by Kimball Livingston

All on assignment, Kimball Livingston has sailed the oceans blue. And he's been to Fink, Texas, too.

Four sailors lost their lives in the 2012 Ensenada Race—a first in the history of that event as well—just 15 days after the accident up north. The double whammy stunned the sailing community, coming only 11 months after the two fatalities, under very different circumstances...

Sage 17

by Kimball Livingston, Posted June 1, 2012
An important part of the Sage 17’s pocket-cruiser DNA became evident the moment I deliberately stepped onto her rail with my full weight—and nothing much happened.
When the advance guard of America’s Cup 34 descends on Newport, Rhode Island, this month for the AC World Series regatta, you can forget the game that left town in 1983. In those days it was controversial (honest!) that top people were paid (under the table) to sail ocean races, and that these same people would show up expecting to compete for the Cup.
Details on the 2013 America’s Cup Finals are still elusive, but a newly released course diagram eliminates most of the guesswork. The reaching starts that trialed in AC45s in the America’s Cup World Series will be the new standard.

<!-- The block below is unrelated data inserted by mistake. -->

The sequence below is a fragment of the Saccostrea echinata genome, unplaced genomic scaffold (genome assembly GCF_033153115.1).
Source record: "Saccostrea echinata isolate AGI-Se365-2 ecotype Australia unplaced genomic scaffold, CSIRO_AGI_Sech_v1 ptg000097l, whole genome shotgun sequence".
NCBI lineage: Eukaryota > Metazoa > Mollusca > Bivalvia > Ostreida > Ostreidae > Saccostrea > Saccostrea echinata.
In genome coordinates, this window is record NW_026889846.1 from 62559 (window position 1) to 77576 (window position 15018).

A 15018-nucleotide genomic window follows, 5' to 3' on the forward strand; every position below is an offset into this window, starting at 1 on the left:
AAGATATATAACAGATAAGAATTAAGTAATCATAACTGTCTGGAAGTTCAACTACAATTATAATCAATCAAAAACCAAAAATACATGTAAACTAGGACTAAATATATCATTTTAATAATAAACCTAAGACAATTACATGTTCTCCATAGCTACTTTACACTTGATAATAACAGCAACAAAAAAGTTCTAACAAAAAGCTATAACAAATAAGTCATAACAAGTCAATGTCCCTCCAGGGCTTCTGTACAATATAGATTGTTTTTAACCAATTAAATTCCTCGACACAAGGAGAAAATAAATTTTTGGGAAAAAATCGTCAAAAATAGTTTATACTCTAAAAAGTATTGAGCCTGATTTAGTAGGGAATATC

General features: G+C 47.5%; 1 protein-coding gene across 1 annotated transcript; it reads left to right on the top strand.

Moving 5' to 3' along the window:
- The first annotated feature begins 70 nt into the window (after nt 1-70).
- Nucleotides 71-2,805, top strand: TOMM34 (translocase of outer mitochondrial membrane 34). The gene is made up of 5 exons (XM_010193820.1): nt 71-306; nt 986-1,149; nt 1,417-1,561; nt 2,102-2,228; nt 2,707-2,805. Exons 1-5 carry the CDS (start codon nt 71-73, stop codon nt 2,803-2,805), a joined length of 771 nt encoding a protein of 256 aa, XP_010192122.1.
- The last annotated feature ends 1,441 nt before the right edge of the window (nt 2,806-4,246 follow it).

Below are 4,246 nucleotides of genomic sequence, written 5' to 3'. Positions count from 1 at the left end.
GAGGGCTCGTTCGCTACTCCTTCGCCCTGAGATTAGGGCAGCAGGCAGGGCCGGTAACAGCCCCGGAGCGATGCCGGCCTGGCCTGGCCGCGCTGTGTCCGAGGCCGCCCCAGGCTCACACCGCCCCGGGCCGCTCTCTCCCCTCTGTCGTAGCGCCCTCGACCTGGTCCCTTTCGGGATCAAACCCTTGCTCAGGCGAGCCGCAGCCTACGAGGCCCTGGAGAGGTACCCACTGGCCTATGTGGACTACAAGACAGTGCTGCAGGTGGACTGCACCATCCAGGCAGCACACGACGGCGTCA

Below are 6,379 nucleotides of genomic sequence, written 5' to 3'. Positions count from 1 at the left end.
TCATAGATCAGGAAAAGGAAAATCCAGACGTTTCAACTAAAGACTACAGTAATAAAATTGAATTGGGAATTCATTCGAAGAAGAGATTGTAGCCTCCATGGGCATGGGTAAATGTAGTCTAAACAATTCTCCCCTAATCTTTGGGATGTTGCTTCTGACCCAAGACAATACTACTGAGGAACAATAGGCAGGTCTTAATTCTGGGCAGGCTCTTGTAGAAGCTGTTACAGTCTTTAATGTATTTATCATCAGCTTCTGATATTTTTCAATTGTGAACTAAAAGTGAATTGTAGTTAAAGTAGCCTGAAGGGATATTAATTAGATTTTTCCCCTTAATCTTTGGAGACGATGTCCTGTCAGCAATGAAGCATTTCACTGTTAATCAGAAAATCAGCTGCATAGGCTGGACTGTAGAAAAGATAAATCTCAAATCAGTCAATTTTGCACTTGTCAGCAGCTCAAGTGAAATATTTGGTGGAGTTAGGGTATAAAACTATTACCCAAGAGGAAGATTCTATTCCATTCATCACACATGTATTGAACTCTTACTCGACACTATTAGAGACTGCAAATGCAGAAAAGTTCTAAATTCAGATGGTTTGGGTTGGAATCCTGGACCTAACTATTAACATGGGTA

Multi 23

by Kimball Livingston, Posted May 9, 2012
I saw 19.9 knots on my handheld GPS, and I know we went faster than that, but at the time I wasn’t paying close attention to any GPS readout. The breeze was gusting into the 20s, and we were joking about whether or not the Marina del Rey harbor police would nail us for speeding.
Stanley Aaron Dashew couldn't wait to show off his boat. The careful engineering. The attention to detail. It was all ready for some long-distance voyaging, but, frankly, he’ll never get to do that again, because at this point he can't walk, and he can't talk. 
Frank Butler started out as a guy who just liked to make stuff, which is pretty much how he’s ended up, as well. It’s a California story, for the most part, and yes, in some ways it has been “a long strange trip.” 
With the 2012 America’s Cup World Series kicking off April 7 in Naples, Italy, and with construction of an America’s Cup village underway on San Francisco’s Embarcadero, why is it that America’s Cup 34 is still so controversial.
When Mark Edwards, a rigger from Auckland, New Zealand, molded the deck for his 50-footer Relapse, he deliberately included raised toerails that trap water on deck for most of the length of the boat: as in, all the way back to the fill-point for the water tanks.
What’s not new in the otherwise “all new” America’s Cup is backroom intrigue. Only a true Cup junkie would follow the jury rulings posted on the Cup’s official website, but a picture is emerging of a stark divide. On the one hand, we have the Emirates Team New Zealand/Luna Rossa partnership, in which the two campaigns plan to design and test their boats in tandem.
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